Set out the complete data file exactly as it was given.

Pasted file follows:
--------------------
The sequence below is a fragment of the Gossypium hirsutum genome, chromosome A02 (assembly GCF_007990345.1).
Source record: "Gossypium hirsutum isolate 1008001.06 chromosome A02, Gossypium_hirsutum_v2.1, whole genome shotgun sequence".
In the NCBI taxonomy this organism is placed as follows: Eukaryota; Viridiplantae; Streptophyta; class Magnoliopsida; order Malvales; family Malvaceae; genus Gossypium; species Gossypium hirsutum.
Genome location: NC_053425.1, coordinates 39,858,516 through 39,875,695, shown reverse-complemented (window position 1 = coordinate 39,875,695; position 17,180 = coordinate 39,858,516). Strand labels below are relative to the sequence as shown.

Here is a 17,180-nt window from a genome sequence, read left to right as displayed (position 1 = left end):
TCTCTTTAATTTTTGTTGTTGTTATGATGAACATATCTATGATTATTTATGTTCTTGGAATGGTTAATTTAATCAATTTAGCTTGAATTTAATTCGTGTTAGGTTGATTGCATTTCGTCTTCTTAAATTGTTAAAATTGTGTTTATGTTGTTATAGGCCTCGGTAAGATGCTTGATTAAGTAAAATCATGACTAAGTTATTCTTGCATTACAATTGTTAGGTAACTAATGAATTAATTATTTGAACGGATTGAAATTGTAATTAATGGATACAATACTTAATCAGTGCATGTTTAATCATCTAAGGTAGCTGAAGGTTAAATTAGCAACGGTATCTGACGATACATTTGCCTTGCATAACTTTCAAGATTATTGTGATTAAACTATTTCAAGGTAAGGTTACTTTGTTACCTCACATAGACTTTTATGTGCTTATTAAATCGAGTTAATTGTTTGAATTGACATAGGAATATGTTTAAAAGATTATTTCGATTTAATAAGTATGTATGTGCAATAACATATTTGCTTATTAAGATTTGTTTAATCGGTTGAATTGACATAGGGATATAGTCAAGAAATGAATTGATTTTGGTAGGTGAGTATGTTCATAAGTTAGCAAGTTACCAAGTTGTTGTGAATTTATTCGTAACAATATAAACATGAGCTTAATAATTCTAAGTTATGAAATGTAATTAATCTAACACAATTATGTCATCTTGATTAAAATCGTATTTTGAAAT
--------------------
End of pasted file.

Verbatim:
The sequence below is a fragment of the Gossypium hirsutum genome, chromosome A02 (assembly GCF_007990345.1).
Source record: "Gossypium hirsutum isolate 1008001.06 chromosome A02, Gossypium_hirsutum_v2.1, whole genome shotgun sequence".
In the NCBI taxonomy this organism is placed as follows: Eukaryota; Viridiplantae; Streptophyta; class Magnoliopsida; order Malvales; family Malvaceae; genus Gossypium; species Gossypium hirsutum.
Genome location: NC_053425.1, coordinates 39,858,516 through 39,875,695, shown reverse-complemented (window position 1 = coordinate 39,875,695; position 17,180 = coordinate 39,858,516). Strand labels below are relative to the sequence as shown.

Here is a 17,180-nt window from a genome sequence, read left to right as displayed (position 1 = left end):
TCTCTTTAATTTTTGTTGTTGTTATGATGAACATATCTATGATTATTTATGTTCTTGGAATGGTTAATTTAATCAATTTAGCTTGAATTTAATTCGTGTTAGGTTGATTGCATTTCGTCTTCTTAAATTGTTAAAATTGTGTTTATGTTGTTATAGGCCTCGGTAAGATGCTTGATTAAGTAAAATCATGACTAAGTTATTCTTGCATTACAATTGTTAGGTAACTAATGAATTAATTATTTGAACGGATTGAAATTGTAATTAATGGATACAATACTTAATCAGTGCATGTTTAATCATCTAAGGTAGCTGAAGGTTAAATTAGCAACGGTATCTGACGATACATTTGCCTTGCATAACTTTCAAGATTATTGTGATTAAACTATTTCAAGGTAAGGTTACTTTGTTACCTCACATAGACTTTTATGTGCTTATTAAATCGAGTTAATTGTTTGAATTGACATAGGAATATGTTTAAAAGATTATTTCGATTTAATAAGTATGTATGTGCAATAACATATTTGCTTATTAAGATTTGTTTAATCGGTTGAATTGACATAGGGATATAGTCAAGAAATGAATTGATTTTGGTAGGTGAGTATGTTCATAAGTTAGCAAGTTACCAAGTTGTTGTGAATTTATTCGTAACAATATAAACATGAGCTTAATAATTCTAAGTTATGAAATGTAATTAATCTAACACAATTATGTCATCTTGATTAAAATCGTATTTTGAAAT